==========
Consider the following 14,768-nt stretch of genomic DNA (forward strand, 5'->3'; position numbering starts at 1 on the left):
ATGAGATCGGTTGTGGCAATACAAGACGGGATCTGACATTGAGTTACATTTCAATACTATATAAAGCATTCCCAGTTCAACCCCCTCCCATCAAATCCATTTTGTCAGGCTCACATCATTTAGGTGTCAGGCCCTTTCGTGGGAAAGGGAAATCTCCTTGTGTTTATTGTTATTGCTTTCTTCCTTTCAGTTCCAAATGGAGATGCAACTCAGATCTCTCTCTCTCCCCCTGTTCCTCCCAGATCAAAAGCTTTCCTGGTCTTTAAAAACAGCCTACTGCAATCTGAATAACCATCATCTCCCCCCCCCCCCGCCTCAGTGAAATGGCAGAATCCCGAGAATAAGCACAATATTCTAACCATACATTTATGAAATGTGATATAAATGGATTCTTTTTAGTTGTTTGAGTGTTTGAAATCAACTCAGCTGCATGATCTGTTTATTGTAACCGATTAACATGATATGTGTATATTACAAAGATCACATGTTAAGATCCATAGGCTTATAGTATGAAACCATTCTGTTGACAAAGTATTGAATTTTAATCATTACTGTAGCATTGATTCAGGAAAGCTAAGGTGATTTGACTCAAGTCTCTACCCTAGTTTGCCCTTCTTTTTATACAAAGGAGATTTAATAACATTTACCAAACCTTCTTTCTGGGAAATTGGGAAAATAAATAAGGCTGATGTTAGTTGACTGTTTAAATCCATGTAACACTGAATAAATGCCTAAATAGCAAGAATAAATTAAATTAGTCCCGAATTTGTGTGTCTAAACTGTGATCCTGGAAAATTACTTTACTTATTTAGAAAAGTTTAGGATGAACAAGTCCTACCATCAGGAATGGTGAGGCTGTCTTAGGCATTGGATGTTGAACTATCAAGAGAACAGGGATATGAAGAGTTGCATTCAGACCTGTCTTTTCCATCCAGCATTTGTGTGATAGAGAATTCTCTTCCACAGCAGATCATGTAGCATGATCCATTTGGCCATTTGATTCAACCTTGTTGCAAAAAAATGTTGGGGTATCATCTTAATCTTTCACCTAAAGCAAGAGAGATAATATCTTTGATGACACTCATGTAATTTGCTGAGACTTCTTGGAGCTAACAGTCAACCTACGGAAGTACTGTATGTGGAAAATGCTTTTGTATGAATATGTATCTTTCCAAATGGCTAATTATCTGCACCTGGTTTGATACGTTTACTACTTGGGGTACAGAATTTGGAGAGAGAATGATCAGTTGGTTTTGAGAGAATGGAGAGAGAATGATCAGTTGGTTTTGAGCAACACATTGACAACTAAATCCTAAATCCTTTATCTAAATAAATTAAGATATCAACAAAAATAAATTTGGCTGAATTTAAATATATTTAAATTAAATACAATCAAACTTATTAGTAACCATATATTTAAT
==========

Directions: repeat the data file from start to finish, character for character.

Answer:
Consider the following 14,768-nt stretch of genomic DNA (forward strand, 5'->3'; position numbering starts at 1 on the left):
ATGAGATCGGTTGTGGCAATACAAGACGGGATCTGACATTGAGTTACATTTCAATACTATATAAAGCATTCCCAGTTCAACCCCCTCCCATCAAATCCATTTTGTCAGGCTCACATCATTTAGGTGTCAGGCCCTTTCGTGGGAAAGGGAAATCTCCTTGTGTTTATTGTTATTGCTTTCTTCCTTTCAGTTCCAAATGGAGATGCAACTCAGATCTCTCTCTCTCCCCCTGTTCCTCCCAGATCAAAAGCTTTCCTGGTCTTTAAAAACAGCCTACTGCAATCTGAATAACCATCATCTCCCCCCCCCCCCGCCTCAGTGAAATGGCAGAATCCCGAGAATAAGCACAATATTCTAACCATACATTTATGAAATGTGATATAAATGGATTCTTTTTAGTTGTTTGAGTGTTTGAAATCAACTCAGCTGCATGATCTGTTTATTGTAACCGATTAACATGATATGTGTATATTACAAAGATCACATGTTAAGATCCATAGGCTTATAGTATGAAACCATTCTGTTGACAAAGTATTGAATTTTAATCATTACTGTAGCATTGATTCAGGAAAGCTAAGGTGATTTGACTCAAGTCTCTACCCTAGTTTGCCCTTCTTTTTATACAAAGGAGATTTAATAACATTTACCAAACCTTCTTTCTGGGAAATTGGGAAAATAAATAAGGCTGATGTTAGTTGACTGTTTAAATCCATGTAACACTGAATAAATGCCTAAATAGCAAGAATAAATTAAATTAGTCCCGAATTTGTGTGTCTAAACTGTGATCCTGGAAAATTACTTTACTTATTTAGAAAAGTTTAGGATGAACAAGTCCTACCATCAGGAATGGTGAGGCTGTCTTAGGCATTGGATGTTGAACTATCAAGAGAACAGGGATATGAAGAGTTGCATTCAGACCTGTCTTTTCCATCCAGCATTTGTGTGATAGAGAATTCTCTTCCACAGCAGATCATGTAGCATGATCCATTTGGCCATTTGATTCAACCTTGTTGCAAAAAAATGTTGGGGTATCATCTTAATCTTTCACCTAAAGCAAGAGAGATAATATCTTTGATGACACTCATGTAATTTGCTGAGACTTCTTGGAGCTAACAGTCAACCTACGGAAGTACTGTATGTGGAAAATGCTTTTGTATGAATATGTATCTTTCCAAATGGCTAATTATCTGCACCTGGTTTGATACGTTTACTACTTGGGGTACAGAATTTGGAGAGAGAATGATCAGTTGGTTTTGAGAGAATGGAGAGAGAATGATCAGTTGGTTTTGAGCAACACATTGACAACTAAATCCTAAATCCTTTATCTAAATAAATTAAGATATCAACAAAAATAAATTTGGCTGAATTTAAATATATTTAAATTAAATACAATCAAACTTATTAGTAACCATATATTTAAT